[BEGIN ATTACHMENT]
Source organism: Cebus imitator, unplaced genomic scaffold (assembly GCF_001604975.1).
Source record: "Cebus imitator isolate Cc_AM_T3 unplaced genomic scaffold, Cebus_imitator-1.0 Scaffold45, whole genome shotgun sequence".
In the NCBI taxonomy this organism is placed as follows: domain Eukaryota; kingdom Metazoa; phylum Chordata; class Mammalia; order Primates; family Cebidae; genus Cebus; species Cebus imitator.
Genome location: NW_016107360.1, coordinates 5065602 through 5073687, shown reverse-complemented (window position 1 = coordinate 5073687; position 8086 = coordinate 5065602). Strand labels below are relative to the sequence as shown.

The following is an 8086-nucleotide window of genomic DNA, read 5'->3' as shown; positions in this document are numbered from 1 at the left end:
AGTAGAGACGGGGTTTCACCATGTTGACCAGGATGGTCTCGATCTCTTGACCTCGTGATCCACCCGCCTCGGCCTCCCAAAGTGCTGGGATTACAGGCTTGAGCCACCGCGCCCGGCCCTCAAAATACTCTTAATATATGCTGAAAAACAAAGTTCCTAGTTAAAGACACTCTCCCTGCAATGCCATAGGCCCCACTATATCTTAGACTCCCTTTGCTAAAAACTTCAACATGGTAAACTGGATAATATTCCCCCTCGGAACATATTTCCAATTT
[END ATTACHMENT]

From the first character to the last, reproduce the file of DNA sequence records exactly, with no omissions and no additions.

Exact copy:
Source organism: Cebus imitator, unplaced genomic scaffold (assembly GCF_001604975.1).
Source record: "Cebus imitator isolate Cc_AM_T3 unplaced genomic scaffold, Cebus_imitator-1.0 Scaffold45, whole genome shotgun sequence".
In the NCBI taxonomy this organism is placed as follows: domain Eukaryota; kingdom Metazoa; phylum Chordata; class Mammalia; order Primates; family Cebidae; genus Cebus; species Cebus imitator.
Genome location: NW_016107360.1, coordinates 5065602 through 5073687, shown reverse-complemented (window position 1 = coordinate 5073687; position 8086 = coordinate 5065602). Strand labels below are relative to the sequence as shown.

The following is an 8086-nucleotide window of genomic DNA, read 5'->3' as shown; positions in this document are numbered from 1 at the left end:
AGTAGAGACGGGGTTTCACCATGTTGACCAGGATGGTCTCGATCTCTTGACCTCGTGATCCACCCGCCTCGGCCTCCCAAAGTGCTGGGATTACAGGCTTGAGCCACCGCGCCCGGCCCTCAAAATACTCTTAATATATGCTGAAAAACAAAGTTCCTAGTTAAAGACACTCTCCCTGCAATGCCATAGGCCCCACTATATCTTAGACTCCCTTTGCTAAAAACTTCAACATGGTAAACTGGATAATATTCCCCCTCGGAACATATTTCCAATTT